Outside of your DOS world, your header file is meaningless.

  7. #7
    Banned
    Join Date
    Nov 2007
    Posts
    678
    how is this hack useful??

  8. #8
    Woof, woof! zacs7's Avatar
    Join Date
    Mar 2007
    Location
    Australia
    Posts
    3,459
    A dynamically allocated 2-dimensional+ array for example.

  9. #9
    C++まいる!Cをこわせ! Elysia's Avatar
    Join Date
    Oct 2007
    Posts
    22,587
    (NOTE: C++)
    Polymorphism might be another:
    Code:
    pp< std::vector< pp<CItemData> > > CListBox::GetAllItemData()
    GetAllItemData returns a vector of CItemData objects. However...
    Code:
    typedef pp< std::vector< pp< Stuff::CItemDataTemplate<CString> > > > ItemDataVector;
    ItemDataVector pData = *(ItemDataVector*)&m_Logs.GetAllItemData();
    I stored Stuff::CItemDataTemplate<CString> objects which I need to retrieve. Since it's derived from CItemData, it's perfectly fine to add it, but then I need to cast it back or use virtual functions to manipulate the data.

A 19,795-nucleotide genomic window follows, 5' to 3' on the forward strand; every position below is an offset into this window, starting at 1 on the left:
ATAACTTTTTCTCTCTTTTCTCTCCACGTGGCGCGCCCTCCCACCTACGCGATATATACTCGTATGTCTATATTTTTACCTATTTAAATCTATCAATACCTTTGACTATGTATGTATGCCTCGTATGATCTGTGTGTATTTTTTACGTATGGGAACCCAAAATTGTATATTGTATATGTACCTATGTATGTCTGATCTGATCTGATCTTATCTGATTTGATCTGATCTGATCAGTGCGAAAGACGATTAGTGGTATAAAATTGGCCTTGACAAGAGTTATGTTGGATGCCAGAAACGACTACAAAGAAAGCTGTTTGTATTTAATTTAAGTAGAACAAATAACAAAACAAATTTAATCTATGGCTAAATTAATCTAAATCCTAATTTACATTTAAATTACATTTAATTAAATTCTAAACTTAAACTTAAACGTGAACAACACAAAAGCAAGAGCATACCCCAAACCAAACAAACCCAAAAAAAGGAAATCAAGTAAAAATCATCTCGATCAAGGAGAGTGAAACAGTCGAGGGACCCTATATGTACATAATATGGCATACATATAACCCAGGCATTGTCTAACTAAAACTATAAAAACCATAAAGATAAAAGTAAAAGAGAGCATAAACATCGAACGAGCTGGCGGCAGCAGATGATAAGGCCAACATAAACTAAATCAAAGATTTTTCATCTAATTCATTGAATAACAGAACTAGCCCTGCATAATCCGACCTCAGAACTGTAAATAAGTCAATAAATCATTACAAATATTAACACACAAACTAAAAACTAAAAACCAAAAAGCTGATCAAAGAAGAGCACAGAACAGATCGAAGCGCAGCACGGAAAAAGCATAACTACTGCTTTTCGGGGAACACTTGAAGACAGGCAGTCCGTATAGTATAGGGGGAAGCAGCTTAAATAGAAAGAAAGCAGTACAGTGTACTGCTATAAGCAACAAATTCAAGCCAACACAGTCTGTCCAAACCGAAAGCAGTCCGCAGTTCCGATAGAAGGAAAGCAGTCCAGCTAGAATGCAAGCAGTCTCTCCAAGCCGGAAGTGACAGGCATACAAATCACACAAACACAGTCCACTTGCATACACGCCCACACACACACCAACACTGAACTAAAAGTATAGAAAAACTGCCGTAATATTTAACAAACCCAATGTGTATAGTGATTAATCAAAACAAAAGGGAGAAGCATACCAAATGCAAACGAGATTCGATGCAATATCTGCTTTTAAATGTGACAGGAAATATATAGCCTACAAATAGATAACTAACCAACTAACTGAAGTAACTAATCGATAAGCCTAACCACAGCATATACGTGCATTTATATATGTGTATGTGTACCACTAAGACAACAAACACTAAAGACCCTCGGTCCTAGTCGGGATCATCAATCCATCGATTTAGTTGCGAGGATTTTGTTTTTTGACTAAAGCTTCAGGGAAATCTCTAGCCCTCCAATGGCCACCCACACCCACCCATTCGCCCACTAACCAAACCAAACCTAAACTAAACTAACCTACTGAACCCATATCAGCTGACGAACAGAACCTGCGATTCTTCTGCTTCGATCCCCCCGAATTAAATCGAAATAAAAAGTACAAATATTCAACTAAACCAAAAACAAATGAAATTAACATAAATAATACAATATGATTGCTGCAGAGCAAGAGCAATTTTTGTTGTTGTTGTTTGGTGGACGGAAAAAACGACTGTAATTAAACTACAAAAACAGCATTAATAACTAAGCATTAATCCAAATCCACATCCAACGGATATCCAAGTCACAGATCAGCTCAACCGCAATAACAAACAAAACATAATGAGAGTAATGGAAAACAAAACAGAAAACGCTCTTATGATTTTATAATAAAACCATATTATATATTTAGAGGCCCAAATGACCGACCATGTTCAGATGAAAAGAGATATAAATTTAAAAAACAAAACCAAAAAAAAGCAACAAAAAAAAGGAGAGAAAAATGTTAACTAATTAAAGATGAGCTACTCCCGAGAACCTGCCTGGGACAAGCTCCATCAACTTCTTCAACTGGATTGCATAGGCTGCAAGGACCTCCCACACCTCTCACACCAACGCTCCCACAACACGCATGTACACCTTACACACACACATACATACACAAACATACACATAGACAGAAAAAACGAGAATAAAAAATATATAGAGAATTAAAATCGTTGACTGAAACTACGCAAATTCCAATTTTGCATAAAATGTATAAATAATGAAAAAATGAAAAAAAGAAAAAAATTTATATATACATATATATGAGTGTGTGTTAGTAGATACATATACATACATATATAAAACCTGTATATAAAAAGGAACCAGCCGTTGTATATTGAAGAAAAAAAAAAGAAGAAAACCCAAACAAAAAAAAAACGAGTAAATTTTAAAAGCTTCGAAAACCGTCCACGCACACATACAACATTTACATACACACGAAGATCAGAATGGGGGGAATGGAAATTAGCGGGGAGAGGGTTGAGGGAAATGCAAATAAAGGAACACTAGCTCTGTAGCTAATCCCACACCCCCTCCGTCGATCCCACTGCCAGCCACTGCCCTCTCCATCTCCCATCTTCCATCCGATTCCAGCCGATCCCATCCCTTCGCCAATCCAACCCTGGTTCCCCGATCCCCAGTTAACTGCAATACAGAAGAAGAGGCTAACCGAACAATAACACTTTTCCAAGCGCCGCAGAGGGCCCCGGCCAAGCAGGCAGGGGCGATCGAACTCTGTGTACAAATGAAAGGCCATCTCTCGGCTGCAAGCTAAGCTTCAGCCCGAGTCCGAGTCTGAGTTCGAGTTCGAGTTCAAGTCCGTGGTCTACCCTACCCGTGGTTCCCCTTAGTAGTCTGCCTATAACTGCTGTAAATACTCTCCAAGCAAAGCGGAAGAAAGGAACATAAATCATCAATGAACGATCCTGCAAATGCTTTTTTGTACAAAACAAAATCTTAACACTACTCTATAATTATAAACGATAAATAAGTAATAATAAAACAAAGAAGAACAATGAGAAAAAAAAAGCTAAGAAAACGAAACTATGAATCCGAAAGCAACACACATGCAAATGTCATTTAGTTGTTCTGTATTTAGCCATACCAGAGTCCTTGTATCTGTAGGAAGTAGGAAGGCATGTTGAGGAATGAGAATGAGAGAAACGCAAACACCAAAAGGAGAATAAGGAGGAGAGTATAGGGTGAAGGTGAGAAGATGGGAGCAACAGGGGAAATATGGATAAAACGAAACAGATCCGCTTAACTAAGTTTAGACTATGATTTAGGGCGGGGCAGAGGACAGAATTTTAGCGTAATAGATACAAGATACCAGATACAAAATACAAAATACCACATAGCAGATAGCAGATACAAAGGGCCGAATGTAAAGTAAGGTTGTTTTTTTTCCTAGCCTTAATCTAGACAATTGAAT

So in this case, a hack might be justified.
    Last edited by Elysia; 04-09-2008 at 04:16 AM.
    Quote Originally Posted by Adak View Post
    io.h certainly IS included in some modern compilers. It is no longer part of the standard for C, but it is nevertheless, included in the very latest Pelles C versions.
    Quote Originally Posted by Salem View Post
    You mean it's included as a crutch to help ancient programmers limp along without them having to relearn too much.

    Outside of your DOS world, your header file is meaningless.

  10. #10
    C++ Witch laserlight's Avatar
    Join Date
    Oct 2003
    Location
    Singapore
    Posts